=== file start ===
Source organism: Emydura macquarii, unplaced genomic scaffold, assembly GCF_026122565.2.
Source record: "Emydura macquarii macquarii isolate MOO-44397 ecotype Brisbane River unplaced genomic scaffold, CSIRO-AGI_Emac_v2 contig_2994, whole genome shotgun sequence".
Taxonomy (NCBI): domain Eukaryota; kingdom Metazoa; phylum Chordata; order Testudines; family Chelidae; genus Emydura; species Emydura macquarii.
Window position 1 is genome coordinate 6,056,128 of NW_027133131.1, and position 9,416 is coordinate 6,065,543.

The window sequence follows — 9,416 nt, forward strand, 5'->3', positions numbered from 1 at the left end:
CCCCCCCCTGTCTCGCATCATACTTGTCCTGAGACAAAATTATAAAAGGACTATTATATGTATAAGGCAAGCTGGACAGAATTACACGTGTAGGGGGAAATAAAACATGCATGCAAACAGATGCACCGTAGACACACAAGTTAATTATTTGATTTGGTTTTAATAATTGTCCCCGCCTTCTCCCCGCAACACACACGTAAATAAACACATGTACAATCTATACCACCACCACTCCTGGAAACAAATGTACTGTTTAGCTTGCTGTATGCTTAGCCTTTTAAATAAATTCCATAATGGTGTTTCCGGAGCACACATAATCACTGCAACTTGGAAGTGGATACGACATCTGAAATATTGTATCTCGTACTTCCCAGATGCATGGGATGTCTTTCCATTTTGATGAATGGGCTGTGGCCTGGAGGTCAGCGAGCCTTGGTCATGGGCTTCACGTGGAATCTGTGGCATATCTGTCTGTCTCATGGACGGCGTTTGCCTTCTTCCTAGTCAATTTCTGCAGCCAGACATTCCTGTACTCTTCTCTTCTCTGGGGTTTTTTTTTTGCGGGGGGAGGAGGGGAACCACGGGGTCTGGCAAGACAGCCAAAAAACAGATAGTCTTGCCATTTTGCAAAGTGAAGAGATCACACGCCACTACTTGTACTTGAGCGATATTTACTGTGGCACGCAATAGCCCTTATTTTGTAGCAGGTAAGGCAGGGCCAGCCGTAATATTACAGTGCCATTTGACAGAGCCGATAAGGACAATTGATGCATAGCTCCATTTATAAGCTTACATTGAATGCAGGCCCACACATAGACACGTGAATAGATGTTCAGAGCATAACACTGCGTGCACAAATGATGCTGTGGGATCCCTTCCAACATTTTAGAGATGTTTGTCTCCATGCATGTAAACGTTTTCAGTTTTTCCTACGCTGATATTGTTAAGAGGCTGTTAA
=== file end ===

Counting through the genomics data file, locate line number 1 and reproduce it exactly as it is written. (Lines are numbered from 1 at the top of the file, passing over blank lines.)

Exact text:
Source organism: Emydura macquarii, unplaced genomic scaffold, assembly GCF_026122565.2.